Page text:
CHEARMY - Editorial



Author: Prateek Gupta
Testers: Istvan Nagy
Editorialist: Praveen Dhinwa




finding pattern, base 5 representation, simple maths


A number n is called a magical number if the sum of product of individual digits (in base 10 representation) of each subsequence of digits is even. You have to find K-th magical number.


A number n will be magical number, iff all of its digits are even. Represent K in base 5, and the corresponding number with each digit 0 \leq i < 5 being mapped to 2 * i will be the K-th magical number.


Properties of a magical number
Lemma: A number will be magical number, if all of its digits in decimal representation are even.
Proof: You can observe this property by finding a pattern by writing a bruteforce solution for small numbers. A more formal proof follows.

Note that the order of digits of n does not matter. Product of digits of subsequence containing only even digits will be even. Similarly, a subsequence containing any even digit will be even. Now, all the subsequences that remain are the ones which consist of all odd digits. Sum of each such subsequence will be odd. Number of such subsequences will be 2^o - 1 where o denotes number of odd digits in n. Note that 2^o - 1 will be odd if o is non-zero. Hence if a number contains even a single odd digit, sum of product of digits of subsequences will be odd.

Finding K-th number
Note that you can view magical numbers in decimal representation as numbers written in base 5 representation, where a digit i in base 5 has the value of 2 * i (which will be an even number) in decimal, e.g. 2480 (decimal) can be thought 1240 (in base 5).

Finding K-th number in base 5, is same as representing K - 1 in base 5. You can find the corresponding magical number in decimal representation by replacing each digit i by 2 * i.

Assume we have to find K = 10-th magical number.
Write K - 1 in base 5, K - 1 = 9 = (14)_5.
Now replace digit i, with 2 * i, i.e. (28)_{10}.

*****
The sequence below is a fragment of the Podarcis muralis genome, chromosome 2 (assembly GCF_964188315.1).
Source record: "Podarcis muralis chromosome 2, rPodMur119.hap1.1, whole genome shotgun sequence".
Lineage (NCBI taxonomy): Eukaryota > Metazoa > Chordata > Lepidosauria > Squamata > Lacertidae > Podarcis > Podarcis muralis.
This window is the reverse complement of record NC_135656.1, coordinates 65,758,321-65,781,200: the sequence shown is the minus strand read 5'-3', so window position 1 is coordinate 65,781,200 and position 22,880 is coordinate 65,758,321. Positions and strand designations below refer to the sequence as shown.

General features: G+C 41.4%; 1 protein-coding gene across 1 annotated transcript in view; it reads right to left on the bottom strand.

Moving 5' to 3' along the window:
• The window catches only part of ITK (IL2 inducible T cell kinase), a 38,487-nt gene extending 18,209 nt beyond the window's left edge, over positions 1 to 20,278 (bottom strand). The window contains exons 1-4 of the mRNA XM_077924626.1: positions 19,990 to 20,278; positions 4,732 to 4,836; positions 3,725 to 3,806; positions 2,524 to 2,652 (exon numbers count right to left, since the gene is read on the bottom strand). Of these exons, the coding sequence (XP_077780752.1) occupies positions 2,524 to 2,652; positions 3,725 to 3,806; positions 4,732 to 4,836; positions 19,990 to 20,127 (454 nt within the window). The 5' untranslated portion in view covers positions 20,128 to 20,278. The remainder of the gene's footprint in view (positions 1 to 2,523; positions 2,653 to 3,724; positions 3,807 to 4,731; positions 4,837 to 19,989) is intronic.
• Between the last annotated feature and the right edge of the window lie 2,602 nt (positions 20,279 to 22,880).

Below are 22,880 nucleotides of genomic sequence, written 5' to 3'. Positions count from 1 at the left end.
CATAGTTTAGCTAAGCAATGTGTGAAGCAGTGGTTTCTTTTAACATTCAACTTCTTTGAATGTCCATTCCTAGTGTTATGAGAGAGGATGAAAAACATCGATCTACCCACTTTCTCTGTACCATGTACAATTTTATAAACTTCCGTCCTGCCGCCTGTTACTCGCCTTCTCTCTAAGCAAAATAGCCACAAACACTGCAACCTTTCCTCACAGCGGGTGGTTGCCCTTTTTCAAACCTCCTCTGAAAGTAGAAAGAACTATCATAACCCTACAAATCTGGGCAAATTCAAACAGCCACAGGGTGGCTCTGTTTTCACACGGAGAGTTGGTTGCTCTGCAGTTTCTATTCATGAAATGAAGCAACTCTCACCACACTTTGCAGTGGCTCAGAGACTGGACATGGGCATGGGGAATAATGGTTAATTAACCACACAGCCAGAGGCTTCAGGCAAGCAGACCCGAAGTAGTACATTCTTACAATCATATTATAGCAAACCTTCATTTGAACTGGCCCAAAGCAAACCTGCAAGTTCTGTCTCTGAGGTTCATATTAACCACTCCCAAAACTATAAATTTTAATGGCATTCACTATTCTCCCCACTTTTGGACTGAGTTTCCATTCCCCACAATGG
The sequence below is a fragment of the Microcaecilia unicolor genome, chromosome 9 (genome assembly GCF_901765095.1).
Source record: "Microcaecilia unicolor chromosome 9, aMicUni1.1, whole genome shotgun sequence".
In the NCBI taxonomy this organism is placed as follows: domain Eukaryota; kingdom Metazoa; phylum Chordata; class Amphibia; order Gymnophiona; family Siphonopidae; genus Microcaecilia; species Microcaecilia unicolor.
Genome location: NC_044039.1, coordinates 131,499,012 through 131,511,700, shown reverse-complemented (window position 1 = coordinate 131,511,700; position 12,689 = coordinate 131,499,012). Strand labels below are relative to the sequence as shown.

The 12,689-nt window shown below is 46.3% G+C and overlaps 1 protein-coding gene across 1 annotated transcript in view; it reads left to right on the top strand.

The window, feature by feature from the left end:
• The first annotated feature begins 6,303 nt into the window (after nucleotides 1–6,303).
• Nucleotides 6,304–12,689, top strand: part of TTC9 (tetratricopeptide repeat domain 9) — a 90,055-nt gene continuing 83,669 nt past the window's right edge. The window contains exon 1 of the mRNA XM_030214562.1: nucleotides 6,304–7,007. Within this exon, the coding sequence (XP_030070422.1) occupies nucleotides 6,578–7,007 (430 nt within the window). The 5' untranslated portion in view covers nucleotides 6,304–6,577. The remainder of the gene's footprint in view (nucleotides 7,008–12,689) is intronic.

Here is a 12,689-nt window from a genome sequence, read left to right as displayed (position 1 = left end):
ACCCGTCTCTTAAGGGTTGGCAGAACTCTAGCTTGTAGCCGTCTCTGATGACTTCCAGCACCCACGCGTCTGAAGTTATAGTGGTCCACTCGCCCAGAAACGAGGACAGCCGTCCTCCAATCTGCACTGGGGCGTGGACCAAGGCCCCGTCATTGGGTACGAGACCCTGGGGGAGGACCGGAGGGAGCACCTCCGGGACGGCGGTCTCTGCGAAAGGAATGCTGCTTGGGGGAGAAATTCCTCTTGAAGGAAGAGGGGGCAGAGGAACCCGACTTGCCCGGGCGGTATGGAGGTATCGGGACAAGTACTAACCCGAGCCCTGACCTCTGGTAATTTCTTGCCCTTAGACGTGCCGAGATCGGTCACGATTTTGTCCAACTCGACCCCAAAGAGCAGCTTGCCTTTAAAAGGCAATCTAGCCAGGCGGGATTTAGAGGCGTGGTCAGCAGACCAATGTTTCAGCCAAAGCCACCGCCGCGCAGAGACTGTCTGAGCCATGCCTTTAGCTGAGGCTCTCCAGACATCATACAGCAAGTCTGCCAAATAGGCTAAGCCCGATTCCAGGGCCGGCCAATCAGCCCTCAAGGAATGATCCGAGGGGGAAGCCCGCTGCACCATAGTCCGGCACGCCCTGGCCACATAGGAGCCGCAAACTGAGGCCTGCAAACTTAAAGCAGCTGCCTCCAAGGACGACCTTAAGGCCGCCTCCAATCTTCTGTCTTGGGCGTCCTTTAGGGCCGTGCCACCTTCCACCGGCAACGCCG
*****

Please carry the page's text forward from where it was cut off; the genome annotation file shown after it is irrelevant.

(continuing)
Therefor, 10-th magical number will be 28.

Time Complexity:

\mathcal{O}(log_5^{K}) - Represent K in base 5.




discussion on this problem:
Blog link

1 Like

This was the third problem I tried to solve in the contest. I thought it was pretty hard. I worked on it for several days and was surprised to see that so many others could easily solve it. When I finally thought I had solved it I submitted the solution and got WA. I read the problem statement again more carefully and discovered that I had misunderstood the problem and solved a harder problem. I had solved the problem where the subsequences have adjacent digits.

A five base no. system uses digits (0,1,2,3,4) . A magical No. is a number with only even digits ( i.e digit%2=0 ) . So it consist of only digits (0,2,4,6,8) which is 2*(no. in five base number system) . To find the nth no. in a five base no. system use the following method as illustrated for 100th magical no. :



Magical No. = 344 * 2 = 688

Therefore , 100th Magical No. is 688

This method can be generalized for all n.


Getting Access denied for setter and tester solutions.

1 Like
why my code fails for large numbers here even though i tested it with the A.C solutions and giving same answer.

1 Like

Thanks, added an exaample. where am i going wrong? Why doesn’t it passes all test cases? Is the pow() function cause of error?

It can also be done by using first 25 numbers which is {0,2,4,6,8,20,22,24,26,28,40,42,44,46,48,60,62,64,66,68,80,82,84,86,88}
Every magic number is made up of these number like when k = 200 the magic number is 2488 which is 2400+88
if k = 1000
then magic number is 24888 = 20000+4800+88

What is the idea behind this problem why work with base 5 representation